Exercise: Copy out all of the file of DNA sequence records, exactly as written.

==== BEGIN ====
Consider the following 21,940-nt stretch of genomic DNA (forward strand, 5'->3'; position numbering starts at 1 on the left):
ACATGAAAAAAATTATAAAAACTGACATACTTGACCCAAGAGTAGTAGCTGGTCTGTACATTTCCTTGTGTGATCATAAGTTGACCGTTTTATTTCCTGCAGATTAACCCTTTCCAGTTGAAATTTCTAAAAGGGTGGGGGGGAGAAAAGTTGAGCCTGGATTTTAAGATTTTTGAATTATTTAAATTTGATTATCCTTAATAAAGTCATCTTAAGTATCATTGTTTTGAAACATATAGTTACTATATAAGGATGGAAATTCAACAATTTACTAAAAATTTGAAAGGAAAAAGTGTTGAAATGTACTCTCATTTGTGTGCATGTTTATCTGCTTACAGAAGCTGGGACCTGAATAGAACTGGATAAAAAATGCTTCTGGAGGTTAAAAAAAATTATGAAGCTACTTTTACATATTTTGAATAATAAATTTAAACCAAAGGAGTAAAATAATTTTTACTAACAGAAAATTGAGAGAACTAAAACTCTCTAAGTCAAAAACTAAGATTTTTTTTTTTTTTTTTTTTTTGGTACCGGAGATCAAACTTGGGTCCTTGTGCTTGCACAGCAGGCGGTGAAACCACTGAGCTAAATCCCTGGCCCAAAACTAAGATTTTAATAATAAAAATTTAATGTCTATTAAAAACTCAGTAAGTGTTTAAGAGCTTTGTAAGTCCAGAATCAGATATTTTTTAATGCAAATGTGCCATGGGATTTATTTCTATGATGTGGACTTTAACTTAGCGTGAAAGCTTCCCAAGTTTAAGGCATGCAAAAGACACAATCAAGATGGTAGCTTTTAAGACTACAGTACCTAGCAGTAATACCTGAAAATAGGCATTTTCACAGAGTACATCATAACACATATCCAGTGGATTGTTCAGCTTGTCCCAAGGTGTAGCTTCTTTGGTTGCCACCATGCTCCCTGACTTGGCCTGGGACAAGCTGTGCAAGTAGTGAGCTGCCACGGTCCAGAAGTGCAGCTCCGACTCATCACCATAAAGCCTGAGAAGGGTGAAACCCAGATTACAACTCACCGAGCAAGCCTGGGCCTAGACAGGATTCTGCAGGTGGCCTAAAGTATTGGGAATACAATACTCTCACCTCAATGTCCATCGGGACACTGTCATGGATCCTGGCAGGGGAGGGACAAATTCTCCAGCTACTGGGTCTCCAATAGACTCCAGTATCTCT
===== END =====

Consider the following 21,940-nt stretch of genomic DNA (forward strand, 5'->3'; position numbering starts at 1 on the left):
ACATGAAAAAAATTATAAAAACTGACATACTTGACCCAAGAGTAGTAGCTGGTCTGTACATTTCCTTGTGTGATCATAAGTTGACCGTTTTATTTCCTGCAGATTAACCCTTTCCAGTTGAAATTTCTAAAAGGGTGGGGGGGAGAAAAGTTGAGCCTGGATTTTAAGATTTTTGAATTATTTAAATTTGATTATCCTTAATAAAGTCATCTTAAGTATCATTGTTTTGAAACATATAGTTACTATATAAGGATGGAAATTCAACAATTTACTAAAAATTTGAAAGGAAAAAGTGTTGAAATGTACTCTCATTTGTGTGCATGTTTATCTGCTTACAGAAGCTGGGACCTGAATAGAACTGGATAAAAAATGCTTCTGGAGGTTAAAAAAAATTATGAAGCTACTTTTACATATTTTGAATAATAAATTTAAACCAAAGGAGTAAAATAATTTTTACTAACAGAAAATTGAGAGAACTAAAACTCTCTAAGTCAAAAACTAAGATTTTTTTTTTTTTTTTTTTTTTGGTACCGGAGATCAAACTTGGGTCCTTGTGCTTGCACAGCAGGCGGTGAAACCACTGAGCTAAATCCCTGGCCCAAAACTAAGATTTTAATAATAAAAATTTAATGTCTATTAAAAACTCAGTAAGTGTTTAAGAGCTTTGTAAGTCCAGAATCAGATATTTTTTAATGCAAATGTGCCATGGGATTTATTTCTATGATGTGGACTTTAACTTAGCGTGAAAGCTTCCCAAGTTTAAGGCATGCAAAAGACACAATCAAGATGGTAGCTTTTAAGACTACAGTACCTAGCAGTAATACCTGAAAATAGGCATTTTCACAGAGTACATCATAACACATATCCAGTGGATTGTTCAGCTTGTCCCAAGGTGTAGCTTCTTTGGTTGCCACCATGCTCCCTGACTTGGCCTGGGACAAGCTGTGCAAGTAGTGAGCTGCCACGGTCCAGAAGTGCAGCTCCGACTCATCACCATAAAGCCTGAGAAGGGTGAAACCCAGATTACAACTCACCGAGCAAGCCTGGGCCTAGACAGGATTCTGCAGGTGGCCTAAAGTATTGGGAATACAATACTCTCACCTCAATGTCCATCGGGACACTGTCATGGATCCTGGCAGGGGAGGGACAAATTCTCCAGCTACTGGGTCTCCAATAGACTCCAGTATCTCT